Dumping   pit

                                -Twin  belt  conveyors  alternate use.
                     or ea
                                 Scale  l" =  20'


               Design    Capacity   150 tons/day

             belt  conveyor
      Baler  hopper-,1
grd.  line
                                                                                C conveyor    belt
                                                                                                 I" = 10'
                             ELEVATIONS    OF    PILOT    BALING   STATION

                                              Sheet  I   of  2
   jmb 2-20-68

 RoMer   conveyer  or  trai'le/
 I—{—j   1  I   with  roller  bed
 Bojles;   j  J     	_J
                                 —Same  point
                                       at  90°
, convey or-g
                                                                                Bucket  conveyor
                                                                              Belt  conveyor
                                                                             • Baler hopper
Ba ler
                  ELEVATIONS    OF    PILOT    BALING   STATION

                                     Sheet   2  ot  2
                                                                                      I"  =  10'

jmb  2-20-68

 The subterranean location of the concrete building housing the hogger and its
 hopper has the advantage of tending to contain dust and "fly" refuse from the
 hogger and to suppress the noise of the operation.

 After being processed through the hogger the refuse materials, now in frag-
 ments no larger than from four to six inches, fall onto a belt typeiconveyor,
 are transported^ to an enclosed vertical bucket type conveyor, elevated therein
 to a height of fifty feet, fall onto another short belt conveyor, and finally
 drop into the baler hopper for the second phase of processing (see Plate 20
j on page 45).

 The baling press, housed in an enclosed structure to permit operation during
 inclement weather, produces uniform bales at an estimated potential rate of
 one every three minutes.   Experience in this field shows that this interval is
 long enough for two men |to hand-tie the bales (if automatic tying devices
 become available some of this labor cost could be saved).   The bales emerge
 from the press onto a roller conveyor and are then mechanically pushed 90
 degrees onto  twin roller conveyors.  They move on these to the end of the
 loading dock  and directly onto the re-haul vehicle, the bed of which is it-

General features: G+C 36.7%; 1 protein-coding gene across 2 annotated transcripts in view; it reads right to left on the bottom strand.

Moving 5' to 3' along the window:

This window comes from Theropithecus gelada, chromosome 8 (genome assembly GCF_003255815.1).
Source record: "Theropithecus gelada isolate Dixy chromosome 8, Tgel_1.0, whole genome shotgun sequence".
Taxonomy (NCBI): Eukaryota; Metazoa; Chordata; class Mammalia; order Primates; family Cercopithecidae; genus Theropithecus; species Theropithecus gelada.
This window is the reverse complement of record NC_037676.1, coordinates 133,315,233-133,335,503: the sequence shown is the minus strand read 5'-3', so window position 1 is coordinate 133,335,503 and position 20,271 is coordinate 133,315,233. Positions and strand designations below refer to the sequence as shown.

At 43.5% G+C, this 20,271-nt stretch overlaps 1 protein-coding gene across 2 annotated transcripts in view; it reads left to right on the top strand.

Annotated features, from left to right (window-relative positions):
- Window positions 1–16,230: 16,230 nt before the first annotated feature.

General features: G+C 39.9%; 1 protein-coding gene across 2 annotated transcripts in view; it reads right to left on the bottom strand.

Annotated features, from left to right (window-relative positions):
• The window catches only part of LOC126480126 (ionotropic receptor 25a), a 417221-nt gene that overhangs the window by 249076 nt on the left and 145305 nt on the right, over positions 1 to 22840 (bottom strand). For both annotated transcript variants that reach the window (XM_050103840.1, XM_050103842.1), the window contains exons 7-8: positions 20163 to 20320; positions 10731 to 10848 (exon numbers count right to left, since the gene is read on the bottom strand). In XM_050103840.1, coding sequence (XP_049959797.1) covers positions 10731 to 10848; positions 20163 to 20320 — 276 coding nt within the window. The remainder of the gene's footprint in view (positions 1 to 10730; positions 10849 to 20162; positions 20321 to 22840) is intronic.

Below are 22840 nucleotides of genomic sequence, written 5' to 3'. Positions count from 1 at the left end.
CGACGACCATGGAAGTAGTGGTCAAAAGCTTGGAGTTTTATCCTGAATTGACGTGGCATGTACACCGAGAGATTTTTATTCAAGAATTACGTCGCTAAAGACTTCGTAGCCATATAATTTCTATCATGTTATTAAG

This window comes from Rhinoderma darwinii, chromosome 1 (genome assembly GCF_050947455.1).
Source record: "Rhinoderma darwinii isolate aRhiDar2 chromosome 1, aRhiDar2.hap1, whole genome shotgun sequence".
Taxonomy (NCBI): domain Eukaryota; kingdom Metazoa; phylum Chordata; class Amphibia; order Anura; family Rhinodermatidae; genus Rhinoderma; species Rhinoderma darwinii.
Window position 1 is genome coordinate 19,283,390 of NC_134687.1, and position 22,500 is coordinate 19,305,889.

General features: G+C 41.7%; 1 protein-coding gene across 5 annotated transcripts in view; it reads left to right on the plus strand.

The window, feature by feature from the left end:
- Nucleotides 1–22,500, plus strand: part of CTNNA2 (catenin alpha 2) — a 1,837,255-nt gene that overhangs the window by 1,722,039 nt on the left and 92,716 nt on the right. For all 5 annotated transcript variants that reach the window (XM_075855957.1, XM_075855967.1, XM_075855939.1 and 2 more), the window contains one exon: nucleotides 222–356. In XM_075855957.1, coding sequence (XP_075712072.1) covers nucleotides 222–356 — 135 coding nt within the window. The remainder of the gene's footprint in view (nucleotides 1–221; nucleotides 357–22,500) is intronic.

self equipped with rollers.   This vehicle (a semi-trailer) is positioned on an
 incline, so that the bales roll into place by the force of gravity.  As soon
 as one vehicle is fully loaded and departs for the disposal site, another is
 parked at the dock and the loading process continues.

 Cost of the Proposed Pilot Station                              !

 It is estimated that the  proposed pilot baling .transfer station described in
 the preceding section of  this chapter can be built on  city owned land and
 completely equipped, including the hogger, baler and all necessary appurte-
 nances, for $201,000.   An itemized breakdown of  capital investment costs is
 presented in  Table 3 on page 47.

 Estimated current operating  costs for one year,  totaling $127,200, are given
 in Table 4 on page 48.  The  estimated cost of hauling  completed bales to the
 landfill is shown as part of plant expense,  and  the cost of equipment and
 labor for the actual disposal of  the bales at the fill is  shown separately.
 Because of the specialized,  evaluative purpose of the  pilot plant and its
 presumably short  life expectancy, computation of annual costs of amortization
 would not be  appropriate.

                Conventional  versus Baling Transfer Stations

 Conventional  Transfer Station

 The chief advantages of a conventional transfer  station are:   (1)  it  is  rela-
 tively easy to plan and construct,  (2)  its basic operating procedures are
 simple and direct,  (3)  it can accept a wide  variety of refuse materials  in- .
 eluding certain problem items that normally  can  not be shredded or baled,  (4)
 transfer of the refuse  is accomplished quickly,  and (5)  the absence of  com-
 plex machinery minimizes  the possibility  of  a complete station shutdown  due  to
 equipment failure.

                              TABLE 3


Site Preparation
    Site Grading
    Paving  (8,000 sq. ft.)
Dumping Pit
    Structural Excavation
    Concrete Pit (34 cu. yd.)
    Pit Conveyors w/motors
                                                  $    500
                                    Sub-total        5,800
                                    Sub-total     $ 38,300
Hogger Pit Building
    Concrete Building
    Structural Excavation and Backfill
    Breakdown Conveyors (2)
    Hammer Mill
    Coupler, Hopper, Motor and Starter
        for Hammer Mill
    Bucket Conveyor for 50' Lift
    Sump Pump and Drain Line
    Air Blower with Conduit
    10$ Contingencies*

Baler Building
    525 sq. ft. Building
    Truck Dock 340 sq. ft.
    10' Belt Conveyor
    60' Roller Conveyor
    Electrical Service and Power Panel
    Water Service (by City Forces)
    10$ Contingencies*
                                                  $  8, ooo

                                                  $ 81,800
                                                  $  5,250
                                                  $ 7b,700

                     TOTAL CAPITAL INVESTMENT     $201,100
    Contingencies not computed on heavy machinery.

                               TABLE 4



Plant Operation Costs

1.  Re-haul equipment                                          $ 15,$60

2.  Plant Labor